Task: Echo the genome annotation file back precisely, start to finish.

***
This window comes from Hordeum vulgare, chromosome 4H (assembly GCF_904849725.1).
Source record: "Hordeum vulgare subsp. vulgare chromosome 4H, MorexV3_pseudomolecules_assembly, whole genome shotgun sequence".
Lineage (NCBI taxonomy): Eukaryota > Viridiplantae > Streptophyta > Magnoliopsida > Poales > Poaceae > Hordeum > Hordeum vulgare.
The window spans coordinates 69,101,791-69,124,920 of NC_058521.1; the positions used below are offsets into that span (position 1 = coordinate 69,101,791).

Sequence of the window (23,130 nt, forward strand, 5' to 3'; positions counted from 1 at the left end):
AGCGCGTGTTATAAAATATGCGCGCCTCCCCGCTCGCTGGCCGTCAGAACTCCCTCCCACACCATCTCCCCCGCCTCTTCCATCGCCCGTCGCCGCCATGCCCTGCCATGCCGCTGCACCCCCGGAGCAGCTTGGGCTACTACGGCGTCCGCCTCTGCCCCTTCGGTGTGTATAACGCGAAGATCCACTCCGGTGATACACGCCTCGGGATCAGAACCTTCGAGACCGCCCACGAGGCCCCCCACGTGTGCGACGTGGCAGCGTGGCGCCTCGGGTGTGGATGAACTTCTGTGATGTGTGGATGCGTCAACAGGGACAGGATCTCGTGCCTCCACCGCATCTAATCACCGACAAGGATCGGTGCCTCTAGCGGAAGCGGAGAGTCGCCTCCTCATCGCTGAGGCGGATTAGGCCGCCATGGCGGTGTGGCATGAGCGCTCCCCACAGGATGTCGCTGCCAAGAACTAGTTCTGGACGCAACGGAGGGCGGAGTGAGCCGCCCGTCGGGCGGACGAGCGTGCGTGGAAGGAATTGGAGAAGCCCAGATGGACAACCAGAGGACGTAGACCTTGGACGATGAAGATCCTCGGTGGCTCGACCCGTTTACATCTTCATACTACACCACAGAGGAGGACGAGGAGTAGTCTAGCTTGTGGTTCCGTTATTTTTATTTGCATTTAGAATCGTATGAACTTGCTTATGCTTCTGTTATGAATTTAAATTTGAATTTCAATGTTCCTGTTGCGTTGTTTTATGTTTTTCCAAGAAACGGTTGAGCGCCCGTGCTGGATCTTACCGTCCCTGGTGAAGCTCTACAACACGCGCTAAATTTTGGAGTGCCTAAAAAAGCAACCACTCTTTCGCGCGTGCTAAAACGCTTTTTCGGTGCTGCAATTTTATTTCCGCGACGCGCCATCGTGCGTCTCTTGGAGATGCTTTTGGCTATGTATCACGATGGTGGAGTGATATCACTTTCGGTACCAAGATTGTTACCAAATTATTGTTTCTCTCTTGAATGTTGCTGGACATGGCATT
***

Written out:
This window comes from Hordeum vulgare, chromosome 4H (assembly GCF_904849725.1).
Source record: "Hordeum vulgare subsp. vulgare chromosome 4H, MorexV3_pseudomolecules_assembly, whole genome shotgun sequence".
Lineage (NCBI taxonomy): Eukaryota > Viridiplantae > Streptophyta > Magnoliopsida > Poales > Poaceae > Hordeum > Hordeum vulgare.
The window spans coordinates 69,101,791-69,124,920 of NC_058521.1; the positions used below are offsets into that span (position 1 = coordinate 69,101,791).

Sequence of the window (23,130 nt, forward strand, 5' to 3'; positions counted from 1 at the left end):
AGCGCGTGTTATAAAATATGCGCGCCTCCCCGCTCGCTGGCCGTCAGAACTCCCTCCCACACCATCTCCCCCGCCTCTTCCATCGCCCGTCGCCGCCATGCCCTGCCATGCCGCTGCACCCCCGGAGCAGCTTGGGCTACTACGGCGTCCGCCTCTGCCCCTTCGGTGTGTATAACGCGAAGATCCACTCCGGTGATACACGCCTCGGGATCAGAACCTTCGAGACCGCCCACGAGGCCCCCCACGTGTGCGACGTGGCAGCGTGGCGCCTCGGGTGTGGATGAACTTCTGTGATGTGTGGATGCGTCAACAGGGACAGGATCTCGTGCCTCCACCGCATCTAATCACCGACAAGGATCGGTGCCTCTAGCGGAAGCGGAGAGTCGCCTCCTCATCGCTGAGGCGGATTAGGCCGCCATGGCGGTGTGGCATGAGCGCTCCCCACAGGATGTCGCTGCCAAGAACTAGTTCTGGACGCAACGGAGGGCGGAGTGAGCCGCCCGTCGGGCGGACGAGCGTGCGTGGAAGGAATTGGAGAAGCCCAGATGGACAACCAGAGGACGTAGACCTTGGACGATGAAGATCCTCGGTGGCTCGACCCGTTTACATCTTCATACTACACCACAGAGGAGGACGAGGAGTAGTCTAGCTTGTGGTTCCGTTATTTTTATTTGCATTTAGAATCGTATGAACTTGCTTATGCTTCTGTTATGAATTTAAATTTGAATTTCAATGTTCCTGTTGCGTTGTTTTATGTTTTTCCAAGAAACGGTTGAGCGCCCGTGCTGGATCTTACCGTCCCTGGTGAAGCTCTACAACACGCGCTAAATTTTGGAGTGCCTAAAAAAGCAACCACTCTTTCGCGCGTGCTAAAACGCTTTTTCGGTGCTGCAATTTTATTTCCGCGACGCGCCATCGTGCGTCTCTTGGAGATGCTTTTGGCTATGTATCACGATGGTGGAGTGATATCACTTTCGGTACCAAGATTGTTACCAAATTATTGTTTCTCTCTTGAATGTTGCTGGACATGGCATT